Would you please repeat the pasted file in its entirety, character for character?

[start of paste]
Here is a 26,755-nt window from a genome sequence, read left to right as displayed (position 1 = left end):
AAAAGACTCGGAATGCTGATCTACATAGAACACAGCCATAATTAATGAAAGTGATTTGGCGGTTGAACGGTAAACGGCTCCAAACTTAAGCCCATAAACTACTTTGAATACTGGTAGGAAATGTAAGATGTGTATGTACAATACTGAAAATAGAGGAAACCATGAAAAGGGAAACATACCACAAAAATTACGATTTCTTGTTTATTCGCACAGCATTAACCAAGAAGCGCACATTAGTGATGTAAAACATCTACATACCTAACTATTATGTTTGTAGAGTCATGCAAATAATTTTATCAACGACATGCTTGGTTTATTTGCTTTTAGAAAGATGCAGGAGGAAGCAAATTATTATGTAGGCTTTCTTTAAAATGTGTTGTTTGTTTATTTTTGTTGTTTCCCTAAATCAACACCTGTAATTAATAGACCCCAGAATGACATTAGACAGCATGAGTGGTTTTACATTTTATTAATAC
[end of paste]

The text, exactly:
Here is a 26,755-nt window from a genome sequence, read left to right as displayed (position 1 = left end):
AAAAGACTCGGAATGCTGATCTACATAGAACACAGCCATAATTAATGAAAGTGATTTGGCGGTTGAACGGTAAACGGCTCCAAACTTAAGCCCATAAACTACTTTGAATACTGGTAGGAAATGTAAGATGTGTATGTACAATACTGAAAATAGAGGAAACCATGAAAAGGGAAACATACCACAAAAATTACGATTTCTTGTTTATTCGCACAGCATTAACCAAGAAGCGCACATTAGTGATGTAAAACATCTACATACCTAACTATTATGTTTGTAGAGTCATGCAAATAATTTTATCAACGACATGCTTGGTTTATTTGCTTTTAGAAAGATGCAGGAGGAAGCAAATTATTATGTAGGCTTTCTTTAAAATGTGTTGTTTGTTTATTTTTGTTGTTTCCCTAAATCAACACCTGTAATTAATAGACCCCAGAATGACATTAGACAGCATGAGTGGTTTTACATTTTATTAATAC